Some people are vegetarians because they do not want to eat animals produced commercially. Some hunters look down their noses as deer that are raised in pens or high fences that are then shot by hunters. What a person considers hunting may vary from one hunter to another, but I think we should all stick together.

  9. Max, I think you’re definitely the voice of reason. I believe that there is a definitely discrimination going on with those who are proponents of low-fenced hunting. I believe that discrimination towards high-fenced hunters has only hurt hunting by pulling us apart. The only chance we have in preserving our heritage is to stand together against politicians that would one day want to take our guns and sport away from us.

    The attempts by many to state that “low-fenced is the ONLY way to hunt” have only brought resentment and disdain.

  10. What a deer! However, if this non-typical giant was harvested on a ranch with high fences, unless I’m mistaken, B&C will not recognize it in their record book. Therefore, it is not a state record in this Texan’s mind.

  11. Moronic argument that has no bearing. Your statement about deer not being able to swim is about as germane to the topic as much as it is needed.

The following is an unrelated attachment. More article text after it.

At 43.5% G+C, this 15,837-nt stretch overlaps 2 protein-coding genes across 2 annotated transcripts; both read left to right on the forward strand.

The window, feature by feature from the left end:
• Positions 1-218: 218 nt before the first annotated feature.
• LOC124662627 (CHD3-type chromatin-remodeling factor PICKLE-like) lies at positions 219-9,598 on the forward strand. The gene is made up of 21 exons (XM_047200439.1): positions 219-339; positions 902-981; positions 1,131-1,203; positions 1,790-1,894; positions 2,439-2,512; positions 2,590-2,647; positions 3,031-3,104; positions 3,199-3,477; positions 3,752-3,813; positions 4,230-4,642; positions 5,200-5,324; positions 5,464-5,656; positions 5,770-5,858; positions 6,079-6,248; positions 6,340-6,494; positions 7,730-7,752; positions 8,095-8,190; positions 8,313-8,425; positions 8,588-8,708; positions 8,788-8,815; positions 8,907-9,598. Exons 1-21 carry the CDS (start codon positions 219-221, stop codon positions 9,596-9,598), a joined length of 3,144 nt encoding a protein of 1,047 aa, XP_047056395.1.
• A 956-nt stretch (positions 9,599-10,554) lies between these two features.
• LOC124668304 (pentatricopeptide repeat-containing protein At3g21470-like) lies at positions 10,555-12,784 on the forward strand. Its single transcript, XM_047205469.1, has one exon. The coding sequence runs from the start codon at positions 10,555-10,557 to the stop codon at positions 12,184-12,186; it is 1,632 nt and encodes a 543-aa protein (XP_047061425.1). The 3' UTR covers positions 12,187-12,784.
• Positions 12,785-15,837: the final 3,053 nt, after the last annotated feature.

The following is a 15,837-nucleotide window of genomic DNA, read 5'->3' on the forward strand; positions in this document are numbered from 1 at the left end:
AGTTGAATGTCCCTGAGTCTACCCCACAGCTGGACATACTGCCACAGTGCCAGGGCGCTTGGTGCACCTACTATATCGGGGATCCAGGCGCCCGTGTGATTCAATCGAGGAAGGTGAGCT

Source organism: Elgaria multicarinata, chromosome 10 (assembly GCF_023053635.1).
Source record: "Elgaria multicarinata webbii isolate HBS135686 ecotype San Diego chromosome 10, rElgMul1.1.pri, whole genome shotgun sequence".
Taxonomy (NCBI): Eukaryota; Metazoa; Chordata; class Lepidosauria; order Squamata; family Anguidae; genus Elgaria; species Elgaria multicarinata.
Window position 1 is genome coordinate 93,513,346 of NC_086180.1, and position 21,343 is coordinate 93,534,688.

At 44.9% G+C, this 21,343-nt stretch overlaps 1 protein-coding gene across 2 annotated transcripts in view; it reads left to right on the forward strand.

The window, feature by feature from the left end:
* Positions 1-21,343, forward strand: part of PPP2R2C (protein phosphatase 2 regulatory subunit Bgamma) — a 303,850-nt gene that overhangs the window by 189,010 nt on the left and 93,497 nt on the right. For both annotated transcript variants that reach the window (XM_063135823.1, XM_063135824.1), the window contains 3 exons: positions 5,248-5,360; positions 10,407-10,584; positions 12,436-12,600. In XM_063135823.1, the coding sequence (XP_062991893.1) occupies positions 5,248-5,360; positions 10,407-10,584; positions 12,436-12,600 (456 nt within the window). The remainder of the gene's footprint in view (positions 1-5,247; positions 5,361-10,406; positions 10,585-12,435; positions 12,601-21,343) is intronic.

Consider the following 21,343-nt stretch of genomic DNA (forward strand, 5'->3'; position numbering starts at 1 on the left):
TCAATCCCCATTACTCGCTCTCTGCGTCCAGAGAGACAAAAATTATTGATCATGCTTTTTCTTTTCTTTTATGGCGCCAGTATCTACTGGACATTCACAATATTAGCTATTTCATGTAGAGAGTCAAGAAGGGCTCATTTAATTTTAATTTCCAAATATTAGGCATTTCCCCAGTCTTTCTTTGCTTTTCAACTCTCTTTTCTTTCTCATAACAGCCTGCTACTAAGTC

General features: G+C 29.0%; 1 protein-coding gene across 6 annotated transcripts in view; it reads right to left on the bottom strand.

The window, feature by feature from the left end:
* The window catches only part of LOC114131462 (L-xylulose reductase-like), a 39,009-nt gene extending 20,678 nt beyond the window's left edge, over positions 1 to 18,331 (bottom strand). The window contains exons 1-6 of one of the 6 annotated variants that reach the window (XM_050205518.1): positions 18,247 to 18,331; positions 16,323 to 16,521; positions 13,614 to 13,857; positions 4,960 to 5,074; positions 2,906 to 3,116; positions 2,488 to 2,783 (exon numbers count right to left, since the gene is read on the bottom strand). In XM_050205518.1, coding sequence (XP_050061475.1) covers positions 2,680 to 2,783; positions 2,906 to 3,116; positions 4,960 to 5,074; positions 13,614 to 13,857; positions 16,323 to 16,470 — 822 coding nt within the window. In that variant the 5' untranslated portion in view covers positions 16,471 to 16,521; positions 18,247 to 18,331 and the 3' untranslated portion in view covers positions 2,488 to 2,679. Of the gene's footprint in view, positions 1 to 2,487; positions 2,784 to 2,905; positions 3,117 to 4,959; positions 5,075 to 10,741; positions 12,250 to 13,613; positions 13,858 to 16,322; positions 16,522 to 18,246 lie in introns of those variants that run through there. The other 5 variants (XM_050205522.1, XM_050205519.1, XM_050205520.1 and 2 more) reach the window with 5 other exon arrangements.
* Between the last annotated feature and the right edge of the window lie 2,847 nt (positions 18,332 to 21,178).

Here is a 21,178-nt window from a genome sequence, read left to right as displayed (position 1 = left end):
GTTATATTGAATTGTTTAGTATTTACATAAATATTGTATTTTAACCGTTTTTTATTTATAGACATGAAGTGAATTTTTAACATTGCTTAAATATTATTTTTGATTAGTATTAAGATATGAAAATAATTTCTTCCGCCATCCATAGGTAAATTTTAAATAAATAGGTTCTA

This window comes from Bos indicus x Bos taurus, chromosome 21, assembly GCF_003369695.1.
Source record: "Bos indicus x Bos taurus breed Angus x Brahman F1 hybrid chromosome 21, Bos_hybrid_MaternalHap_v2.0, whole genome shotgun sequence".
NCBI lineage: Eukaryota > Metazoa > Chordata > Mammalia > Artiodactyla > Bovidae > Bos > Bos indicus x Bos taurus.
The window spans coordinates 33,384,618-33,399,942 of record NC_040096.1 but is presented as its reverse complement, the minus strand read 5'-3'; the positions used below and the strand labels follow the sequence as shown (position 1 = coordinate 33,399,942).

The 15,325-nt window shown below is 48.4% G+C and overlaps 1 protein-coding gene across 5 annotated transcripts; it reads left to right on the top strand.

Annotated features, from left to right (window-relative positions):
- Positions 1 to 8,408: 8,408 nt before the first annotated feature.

12. Hunting whitetail deer is hunting whitetail deer. Take it or leave it,its up to you. If you bait deer–high fence, low fence–you bait deer. If you drive up to shoot deer or walk up to shoot deer you do one or the other. If you shoot deer from a blind or you hide in a thick bush or elevated up on a bluff or down in a valley it’s up to you.

    Gun or bow, rain or shine, you may like to hunt deer. I only hope we do not forget how we got here. Man and woman hunted and gathered there way to the 21st century. Thank the whitetail deer and all other species because without them and that way of life we would not have made it. Prejudice is just what it is no matter how you slice it.

    Thankfully here in the good ole USA we still have a chance to choose how and when or not to hunt. The key word is still.

  13. Great deer but still a high fenced ranch…..not exactly what you can call “fair chase”. Granted these are wild deer and are fed protein supplments but so are the ones you see so many of in the mid-west or north-east that are 500 acres or smaller……Still though a great deer.